The Data Explosion, Part 3: Digital Business and the Challenge to Create Value with Technology


Data Management

There is a system or an application out there for every digital business need. For every technology-related issue, a business user can seek out a software solution and ask the IT team to implement and manage it. But the resources and cost required to acquire and manage multiple systems – in some cases 10, 15 or more! – is overwhelming and inefficient.

CIOs are grappling with the challenge of rationalizing systems, figuring out how (and whether) to integrate them, and identifying those that add the most value (ie. generate revenue or reduce cost), versus those that are becoming redundant.

A CapGemini survey of 1,116 CIOs and senior IT executives found that nearly half (48 percent) of respondents said their companies have more applications than required to run the business. Yet the IT spending continues to grow, as 59 percent overall said they would spend either "more" or "significantly" more on applications in the future.

Facing a fast-approaching data explosion and the challenge to maximize the value of your company’s data, how can you minimize the number of systems you need to maintain, and ensure that the systems you do have are contributing sufficiently to the company’s bottom line?

What Technologies Contribute to Revenue Growth and Business Goals?

Unfortunately, it’s not possible to have one single system that does everything your business needs. So what is the right number and type of technology solutions?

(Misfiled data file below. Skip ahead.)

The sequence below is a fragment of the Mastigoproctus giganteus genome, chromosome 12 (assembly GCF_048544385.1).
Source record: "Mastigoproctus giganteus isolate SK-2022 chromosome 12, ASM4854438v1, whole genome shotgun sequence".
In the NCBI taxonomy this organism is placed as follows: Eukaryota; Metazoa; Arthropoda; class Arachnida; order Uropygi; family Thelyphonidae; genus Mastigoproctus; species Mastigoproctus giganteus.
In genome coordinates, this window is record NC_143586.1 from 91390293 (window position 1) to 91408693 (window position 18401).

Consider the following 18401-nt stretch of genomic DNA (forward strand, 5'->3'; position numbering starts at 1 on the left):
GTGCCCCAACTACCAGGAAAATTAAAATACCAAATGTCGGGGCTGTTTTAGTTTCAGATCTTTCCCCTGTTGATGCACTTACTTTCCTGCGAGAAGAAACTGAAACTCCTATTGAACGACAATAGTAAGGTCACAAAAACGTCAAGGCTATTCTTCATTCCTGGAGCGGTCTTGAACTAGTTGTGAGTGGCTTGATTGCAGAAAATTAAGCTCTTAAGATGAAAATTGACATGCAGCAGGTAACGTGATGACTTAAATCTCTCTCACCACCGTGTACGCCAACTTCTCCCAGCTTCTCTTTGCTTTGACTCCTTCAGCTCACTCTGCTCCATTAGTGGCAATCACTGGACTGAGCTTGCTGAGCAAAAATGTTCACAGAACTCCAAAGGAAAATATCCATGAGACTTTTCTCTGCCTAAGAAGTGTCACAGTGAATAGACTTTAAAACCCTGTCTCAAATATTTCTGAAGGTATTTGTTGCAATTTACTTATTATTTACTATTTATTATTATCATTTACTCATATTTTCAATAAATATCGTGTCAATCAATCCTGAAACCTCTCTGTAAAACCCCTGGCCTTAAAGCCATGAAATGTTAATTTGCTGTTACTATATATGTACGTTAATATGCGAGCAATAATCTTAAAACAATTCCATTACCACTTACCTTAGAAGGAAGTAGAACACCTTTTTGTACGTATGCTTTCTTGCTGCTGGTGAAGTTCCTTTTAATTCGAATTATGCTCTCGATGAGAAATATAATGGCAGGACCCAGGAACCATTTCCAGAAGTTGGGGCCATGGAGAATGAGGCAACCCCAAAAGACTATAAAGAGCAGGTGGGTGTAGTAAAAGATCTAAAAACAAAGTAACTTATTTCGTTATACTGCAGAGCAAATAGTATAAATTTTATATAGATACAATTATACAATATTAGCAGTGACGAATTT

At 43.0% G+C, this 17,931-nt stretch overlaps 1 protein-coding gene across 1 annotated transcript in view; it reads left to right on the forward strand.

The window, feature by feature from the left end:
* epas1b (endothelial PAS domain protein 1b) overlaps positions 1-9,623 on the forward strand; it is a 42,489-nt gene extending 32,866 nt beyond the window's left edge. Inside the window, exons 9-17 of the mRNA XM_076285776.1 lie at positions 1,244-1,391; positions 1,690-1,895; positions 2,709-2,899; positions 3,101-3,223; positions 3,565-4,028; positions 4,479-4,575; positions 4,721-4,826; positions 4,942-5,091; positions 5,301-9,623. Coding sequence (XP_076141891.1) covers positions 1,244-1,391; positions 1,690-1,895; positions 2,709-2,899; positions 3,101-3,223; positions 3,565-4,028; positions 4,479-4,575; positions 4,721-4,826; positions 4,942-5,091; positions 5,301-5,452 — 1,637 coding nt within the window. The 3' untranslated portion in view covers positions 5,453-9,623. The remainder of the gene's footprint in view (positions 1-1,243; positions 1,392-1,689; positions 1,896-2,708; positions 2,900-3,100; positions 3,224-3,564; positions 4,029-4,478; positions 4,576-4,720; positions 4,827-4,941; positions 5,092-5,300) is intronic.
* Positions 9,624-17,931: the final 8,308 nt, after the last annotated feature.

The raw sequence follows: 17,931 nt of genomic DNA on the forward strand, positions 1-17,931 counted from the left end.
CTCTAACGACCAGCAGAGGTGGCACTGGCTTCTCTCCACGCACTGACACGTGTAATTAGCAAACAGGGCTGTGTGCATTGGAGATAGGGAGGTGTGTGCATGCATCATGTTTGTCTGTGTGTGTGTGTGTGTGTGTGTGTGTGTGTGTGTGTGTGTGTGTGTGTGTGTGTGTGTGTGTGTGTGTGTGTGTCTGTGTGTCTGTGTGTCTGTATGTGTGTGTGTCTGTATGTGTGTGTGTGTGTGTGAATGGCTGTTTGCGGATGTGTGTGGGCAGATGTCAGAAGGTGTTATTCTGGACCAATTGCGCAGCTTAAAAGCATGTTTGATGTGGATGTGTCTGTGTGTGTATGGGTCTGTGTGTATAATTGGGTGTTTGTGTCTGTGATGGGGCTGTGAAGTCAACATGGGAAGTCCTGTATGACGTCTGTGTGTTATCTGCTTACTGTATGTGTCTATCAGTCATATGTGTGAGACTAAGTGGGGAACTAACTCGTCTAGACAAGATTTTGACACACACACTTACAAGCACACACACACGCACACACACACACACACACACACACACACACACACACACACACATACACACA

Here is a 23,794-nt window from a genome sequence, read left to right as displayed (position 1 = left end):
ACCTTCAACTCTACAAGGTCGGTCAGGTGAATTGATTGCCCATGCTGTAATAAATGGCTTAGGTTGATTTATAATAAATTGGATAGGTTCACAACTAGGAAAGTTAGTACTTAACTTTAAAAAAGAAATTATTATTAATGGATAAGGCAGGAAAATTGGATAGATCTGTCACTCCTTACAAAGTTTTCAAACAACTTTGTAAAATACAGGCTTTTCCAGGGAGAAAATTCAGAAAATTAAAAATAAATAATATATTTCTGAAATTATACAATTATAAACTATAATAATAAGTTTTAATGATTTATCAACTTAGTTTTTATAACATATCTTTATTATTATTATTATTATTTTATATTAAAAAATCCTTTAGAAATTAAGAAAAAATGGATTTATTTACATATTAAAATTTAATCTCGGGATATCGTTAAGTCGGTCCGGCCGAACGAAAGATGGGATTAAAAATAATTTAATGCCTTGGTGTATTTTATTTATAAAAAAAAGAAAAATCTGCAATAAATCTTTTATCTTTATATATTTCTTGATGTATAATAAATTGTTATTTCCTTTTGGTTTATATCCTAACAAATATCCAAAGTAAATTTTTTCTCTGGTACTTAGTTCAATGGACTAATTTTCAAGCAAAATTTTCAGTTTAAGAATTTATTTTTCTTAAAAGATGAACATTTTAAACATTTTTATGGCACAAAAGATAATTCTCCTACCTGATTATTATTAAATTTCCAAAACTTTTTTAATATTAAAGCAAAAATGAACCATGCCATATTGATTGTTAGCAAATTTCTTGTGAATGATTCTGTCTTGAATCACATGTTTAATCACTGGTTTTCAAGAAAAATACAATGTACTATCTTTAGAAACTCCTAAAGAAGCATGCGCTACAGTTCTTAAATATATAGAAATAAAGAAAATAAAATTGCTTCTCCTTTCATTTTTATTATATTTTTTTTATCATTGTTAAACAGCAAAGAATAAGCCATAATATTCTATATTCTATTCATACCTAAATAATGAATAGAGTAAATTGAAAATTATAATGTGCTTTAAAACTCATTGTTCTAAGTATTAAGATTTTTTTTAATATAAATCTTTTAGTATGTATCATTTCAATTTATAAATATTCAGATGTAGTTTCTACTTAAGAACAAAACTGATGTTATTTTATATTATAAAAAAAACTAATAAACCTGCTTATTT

According to a recent article published by McKinsey, “success depends on the ability to invest in relevant digital capabilities that are well aligned with strategy—and to do so at scale.”

To determine whether a system is aligned with your business’s data strategy, consider the following questions:

1. What Does the System Do?

What is its functionality? Are you using it to its utmost potential? What business problem(s) does it solve, and what are the alternatives to solve that same problem?

2. Does the System Contribute to Business Goals and/or Revenue Goals?

If the answer is no, it should be an easy decision to let go of that system. However, if a system is integral to achieving business and/or revenue goals, the next step is to assess how much it contributes? Can you assign a value to the contribution in order to determine ROI?

3. Does the System Enable Your Business to Reduce Costs (Operational or People Costs)?

Increased efficiency is as important as directly contributing to revenues. Consider how your business could resolve the same problem in other ways – is this system the most efficient and effective solution?

IT Systems Are Driving an Increase in Competitive Pressure

At this moment in time, technology systems are a primary driver of increasing business competition. “It really is getting harder to outpace the other guys… a central catalyst in this shift is the massive increase in the power of IT investments,” stated an article in the Harvard Business Review.

To keep pace with the marketplace, it is critical to assess your current IT systems, identify which systems are contributing directly to business goals and growth, cut yourself free of inessential systems, and develop a digital business strategy for future IT investments and process improvements.

The last post in this four-part blog series will look at how to use your IT systems to continually improve business processes, and incorporating automation to take your efficiency to the next level.

The first post, “How to Manage All That Data?” discussed the concept of the data explosion; while post #2 helped readers address the question, “What’s Your Data Revenue Strategy?”.

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